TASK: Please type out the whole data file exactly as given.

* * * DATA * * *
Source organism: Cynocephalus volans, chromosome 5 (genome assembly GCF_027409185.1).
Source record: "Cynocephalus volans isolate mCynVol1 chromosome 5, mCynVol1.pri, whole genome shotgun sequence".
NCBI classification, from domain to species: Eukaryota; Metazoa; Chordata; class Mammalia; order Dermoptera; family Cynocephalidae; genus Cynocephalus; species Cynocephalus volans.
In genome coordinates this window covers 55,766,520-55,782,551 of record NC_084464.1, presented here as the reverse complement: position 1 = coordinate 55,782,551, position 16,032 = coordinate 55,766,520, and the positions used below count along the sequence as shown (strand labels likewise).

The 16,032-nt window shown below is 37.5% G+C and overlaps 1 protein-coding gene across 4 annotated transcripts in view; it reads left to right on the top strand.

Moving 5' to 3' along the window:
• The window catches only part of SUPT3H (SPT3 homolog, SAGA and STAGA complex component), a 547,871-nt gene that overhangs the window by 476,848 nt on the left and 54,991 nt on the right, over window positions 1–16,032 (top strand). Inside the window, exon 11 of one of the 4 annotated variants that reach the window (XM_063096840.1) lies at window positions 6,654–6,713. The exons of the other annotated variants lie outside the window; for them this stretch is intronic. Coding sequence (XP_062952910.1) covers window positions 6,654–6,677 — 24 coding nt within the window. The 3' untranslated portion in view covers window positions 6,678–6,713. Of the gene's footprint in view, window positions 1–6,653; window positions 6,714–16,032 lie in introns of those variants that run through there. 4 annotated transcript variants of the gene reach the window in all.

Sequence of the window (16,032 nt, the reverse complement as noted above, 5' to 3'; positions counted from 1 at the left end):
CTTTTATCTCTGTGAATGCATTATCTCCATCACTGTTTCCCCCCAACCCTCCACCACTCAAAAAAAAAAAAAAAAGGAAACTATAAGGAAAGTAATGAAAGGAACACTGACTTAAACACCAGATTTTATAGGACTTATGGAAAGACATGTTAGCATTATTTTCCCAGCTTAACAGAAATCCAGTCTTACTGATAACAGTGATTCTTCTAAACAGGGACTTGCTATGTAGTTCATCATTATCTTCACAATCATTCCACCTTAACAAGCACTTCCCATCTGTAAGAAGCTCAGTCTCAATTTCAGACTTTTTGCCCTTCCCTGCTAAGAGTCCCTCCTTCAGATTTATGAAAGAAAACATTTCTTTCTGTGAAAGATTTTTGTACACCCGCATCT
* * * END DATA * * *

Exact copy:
Source organism: Cynocephalus volans, chromosome 5 (genome assembly GCF_027409185.1).
Source record: "Cynocephalus volans isolate mCynVol1 chromosome 5, mCynVol1.pri, whole genome shotgun sequence".
NCBI classification, from domain to species: Eukaryota; Metazoa; Chordata; class Mammalia; order Dermoptera; family Cynocephalidae; genus Cynocephalus; species Cynocephalus volans.
In genome coordinates this window covers 55,766,520-55,782,551 of record NC_084464.1, presented here as the reverse complement: position 1 = coordinate 55,782,551, position 16,032 = coordinate 55,766,520, and the positions used below count along the sequence as shown (strand labels likewise).

The 16,032-nt window shown below is 37.5% G+C and overlaps 1 protein-coding gene across 4 annotated transcripts in view; it reads left to right on the top strand.

Moving 5' to 3' along the window:
• The window catches only part of SUPT3H (SPT3 homolog, SAGA and STAGA complex component), a 547,871-nt gene that overhangs the window by 476,848 nt on the left and 54,991 nt on the right, over window positions 1–16,032 (top strand). Inside the window, exon 11 of one of the 4 annotated variants that reach the window (XM_063096840.1) lies at window positions 6,654–6,713. The exons of the other annotated variants lie outside the window; for them this stretch is intronic. Coding sequence (XP_062952910.1) covers window positions 6,654–6,677 — 24 coding nt within the window. The 3' untranslated portion in view covers window positions 6,678–6,713. Of the gene's footprint in view, window positions 1–6,653; window positions 6,714–16,032 lie in introns of those variants that run through there. 4 annotated transcript variants of the gene reach the window in all.

Sequence of the window (16,032 nt, the reverse complement as noted above, 5' to 3'; positions counted from 1 at the left end):
CTTTTATCTCTGTGAATGCATTATCTCCATCACTGTTTCCCCCCAACCCTCCACCACTCAAAAAAAAAAAAAAAAGGAAACTATAAGGAAAGTAATGAAAGGAACACTGACTTAAACACCAGATTTTATAGGACTTATGGAAAGACATGTTAGCATTATTTTCCCAGCTTAACAGAAATCCAGTCTTACTGATAACAGTGATTCTTCTAAACAGGGACTTGCTATGTAGTTCATCATTATCTTCACAATCATTCCACCTTAACAAGCACTTCCCATCTGTAAGAAGCTCAGTCTCAATTTCAGACTTTTTGCCCTTCCCTGCTAAGAGTCCCTCCTTCAGATTTATGAAAGAAAACATTTCTTTCTGTGAAAGATTTTTGTACACCCGCATCT